We deserved Maroon 5’s bland Super Bowl halftime show


Courtesy Wikipedia

Matt Hooke, Development Editor

Maroon 5 is the white bread of music.

They are so plain and inoffensive that it is hard to hate them, but it’s also hard to love them. There have been few bands as ubiquitous and long-lasting in the realms of top 40 hitmakers while also lacking any flavor and substance. Much like how no one has ever said “my favorite food is white bread,” the phrase “Maroon 5 is my favorite band” is a rare one to hear.

Maroon 5 is a pastiche of a million different pop-rock bands turned into the Frankenstein’s monster of pop music, checking off every box of a hit-making band without bringing many original thoughts. During Sunday’s Super Bowl halftime show in Atlanta, singer Adam Levine displayed a strange attempt to emulate the danger and energy of prime rock ’n’ roll with a couple guitar solos and even an attempt to replicate punk’s shirtless stars like Iggy Pop. Unfortunately, Levine’s tattoos resemble the result of a tattoo artist throwing up the lyrics to a bad Red Hot Chili Peppers song across some poor soul’s unfortunate body, with tattoos like “CALIFORNIA” making him more of an unintentionally comedic figure than a sex symbol.

The Super Bowl halftime show had a chance to redeem itself with one moment, but failed instead by giving us one of the worst teases in recent pop culture memory. For a brief moment, we were offered the first few notes of the Spongebob classic “Sweet Victory,” from the episode “Band Geeks,” in which Squidward tries to turn the residents of Bikini Bottom into a marching band. The horn section from the song graced our screens to build the anticipation.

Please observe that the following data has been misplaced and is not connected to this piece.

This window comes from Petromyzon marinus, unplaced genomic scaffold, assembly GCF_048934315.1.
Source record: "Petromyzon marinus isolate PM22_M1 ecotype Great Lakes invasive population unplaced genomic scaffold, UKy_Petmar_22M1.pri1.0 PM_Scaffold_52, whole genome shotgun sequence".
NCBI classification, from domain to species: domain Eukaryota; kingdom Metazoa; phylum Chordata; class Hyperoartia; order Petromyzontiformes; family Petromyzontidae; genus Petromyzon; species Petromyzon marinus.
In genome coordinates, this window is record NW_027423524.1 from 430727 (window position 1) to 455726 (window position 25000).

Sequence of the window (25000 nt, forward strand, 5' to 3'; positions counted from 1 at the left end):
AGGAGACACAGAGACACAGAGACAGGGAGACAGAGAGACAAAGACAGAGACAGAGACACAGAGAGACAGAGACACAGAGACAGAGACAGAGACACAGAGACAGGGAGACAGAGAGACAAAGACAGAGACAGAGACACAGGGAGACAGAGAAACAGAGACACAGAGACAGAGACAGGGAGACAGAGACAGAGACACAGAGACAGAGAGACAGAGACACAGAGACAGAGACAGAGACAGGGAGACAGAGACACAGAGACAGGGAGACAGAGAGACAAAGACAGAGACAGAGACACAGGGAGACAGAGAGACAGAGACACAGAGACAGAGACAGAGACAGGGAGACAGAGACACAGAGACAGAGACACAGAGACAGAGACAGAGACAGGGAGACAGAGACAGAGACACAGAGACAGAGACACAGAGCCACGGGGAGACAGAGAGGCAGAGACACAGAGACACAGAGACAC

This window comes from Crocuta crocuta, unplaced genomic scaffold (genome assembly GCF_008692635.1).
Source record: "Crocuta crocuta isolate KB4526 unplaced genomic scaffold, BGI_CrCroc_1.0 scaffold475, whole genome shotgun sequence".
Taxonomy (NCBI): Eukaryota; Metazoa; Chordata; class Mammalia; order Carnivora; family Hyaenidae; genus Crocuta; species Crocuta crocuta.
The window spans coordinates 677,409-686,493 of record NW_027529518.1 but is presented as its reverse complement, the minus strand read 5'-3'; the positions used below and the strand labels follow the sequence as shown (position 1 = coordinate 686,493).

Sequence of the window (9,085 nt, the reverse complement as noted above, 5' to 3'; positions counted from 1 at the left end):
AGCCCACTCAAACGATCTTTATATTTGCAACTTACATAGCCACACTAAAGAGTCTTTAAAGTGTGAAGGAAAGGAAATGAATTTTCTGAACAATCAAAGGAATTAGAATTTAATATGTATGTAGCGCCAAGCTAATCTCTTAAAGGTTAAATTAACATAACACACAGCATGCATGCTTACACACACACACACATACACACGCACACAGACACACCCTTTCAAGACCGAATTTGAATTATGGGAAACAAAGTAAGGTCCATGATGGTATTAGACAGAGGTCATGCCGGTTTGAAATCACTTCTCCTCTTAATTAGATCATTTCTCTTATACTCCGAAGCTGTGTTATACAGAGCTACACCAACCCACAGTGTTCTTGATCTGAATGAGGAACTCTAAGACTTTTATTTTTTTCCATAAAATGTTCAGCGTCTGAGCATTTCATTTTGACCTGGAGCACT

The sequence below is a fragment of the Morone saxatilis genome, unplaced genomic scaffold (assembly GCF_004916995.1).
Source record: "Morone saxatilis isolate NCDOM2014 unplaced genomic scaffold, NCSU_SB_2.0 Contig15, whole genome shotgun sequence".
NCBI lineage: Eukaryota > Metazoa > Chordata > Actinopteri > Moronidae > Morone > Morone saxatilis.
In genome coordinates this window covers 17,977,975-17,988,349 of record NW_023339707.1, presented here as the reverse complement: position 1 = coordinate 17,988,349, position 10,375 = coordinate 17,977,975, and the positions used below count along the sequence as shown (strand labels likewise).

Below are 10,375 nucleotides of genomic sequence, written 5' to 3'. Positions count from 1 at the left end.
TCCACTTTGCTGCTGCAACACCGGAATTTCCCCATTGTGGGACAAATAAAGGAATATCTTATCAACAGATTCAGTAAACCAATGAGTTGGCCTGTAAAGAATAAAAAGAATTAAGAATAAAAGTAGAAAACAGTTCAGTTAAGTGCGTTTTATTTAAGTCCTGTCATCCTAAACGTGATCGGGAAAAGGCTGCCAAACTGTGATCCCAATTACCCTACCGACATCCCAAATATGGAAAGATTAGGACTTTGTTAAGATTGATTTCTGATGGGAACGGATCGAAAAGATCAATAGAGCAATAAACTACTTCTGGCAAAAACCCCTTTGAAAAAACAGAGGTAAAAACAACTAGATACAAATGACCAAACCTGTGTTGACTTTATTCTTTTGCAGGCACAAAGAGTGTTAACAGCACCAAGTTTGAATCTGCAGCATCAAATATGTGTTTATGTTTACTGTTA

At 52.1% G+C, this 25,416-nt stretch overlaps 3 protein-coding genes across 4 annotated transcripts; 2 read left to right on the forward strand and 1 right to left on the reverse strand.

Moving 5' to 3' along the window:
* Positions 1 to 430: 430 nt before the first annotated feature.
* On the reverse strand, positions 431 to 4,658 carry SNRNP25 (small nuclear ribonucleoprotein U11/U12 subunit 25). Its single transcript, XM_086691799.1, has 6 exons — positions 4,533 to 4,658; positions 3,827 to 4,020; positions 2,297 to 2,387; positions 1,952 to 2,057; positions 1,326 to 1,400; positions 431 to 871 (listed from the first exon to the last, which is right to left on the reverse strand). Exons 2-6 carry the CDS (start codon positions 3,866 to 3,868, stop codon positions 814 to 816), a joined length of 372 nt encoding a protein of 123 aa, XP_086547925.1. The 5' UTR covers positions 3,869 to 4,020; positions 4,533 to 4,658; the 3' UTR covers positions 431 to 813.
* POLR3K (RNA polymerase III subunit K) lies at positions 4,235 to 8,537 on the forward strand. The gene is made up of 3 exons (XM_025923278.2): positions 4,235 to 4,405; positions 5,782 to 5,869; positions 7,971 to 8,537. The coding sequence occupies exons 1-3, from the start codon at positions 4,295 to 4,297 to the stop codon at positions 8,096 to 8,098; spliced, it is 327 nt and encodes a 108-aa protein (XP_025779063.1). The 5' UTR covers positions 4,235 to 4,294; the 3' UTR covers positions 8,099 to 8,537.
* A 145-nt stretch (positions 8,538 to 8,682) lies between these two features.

Travis Scott yelled “it’s lit” as my heart prepared itself for Maroon 5 covering “Sweet Victory” with Scott ad libbing and Big Boi rapping a verse. Alas, this was not to be, as Scott instead shifted to “Sicko Mode,” which made little sense since Drake, the other artist featured on the track, was absent for the night.

Big Boi’s too short performance of “The Way You Move” in a giant fur coat after riding up to the stage in a Cadillac was as great and memorable as one would expect. Big Boi yelling “Atl Hoe” was one of the few human moments of the corporate night and one of the few times the rich musical history of Atlanta was mentioned.  

Big Boi and Scott’s presence didn’t make any sense in light of the headliner. Big Boi, former member of Outkast, and Travis Scott are two of the most innovative figures in hip-hop, representing two different generations of Southern music. Why shackle them to the bland and out of date Maroon 5? What is the point of forcing three artists from completely different genres who have never collaborated before to work together for a single concert?

Many critiqued the three artists for accepting the gig in the first place. Pop superstars Cardi B and Rihanna boycotted the event as a show of support toward Colin Kaepernick, former San Francisco 49ers starting quarterback. Kaepernick, in an echo of the blacklisting of the “Hollywood Ten” during the 1950s Red Scare, has been exiled from the NFL since he kneeled during the national anthem in protest of how police disproportionately target African-Americans in this country.  

Perhaps that’s why the show was as bland as it was. The show marked one of the most controversial in the league’s history, so it was only natural to get the least controversial band possible to perform. The halftime show could have been a great showcase of the rich, diverse musical history of Atlanta, a history that was hinted at by Big Boi, but we instead got generic top 40 hits.

Since the NFL treated Kaepernick with abject disdain for protesting the deaths of innocent people and our country’s racial inequalities, the NFL deserved much worse than a lukewarm Maroon 5 performance.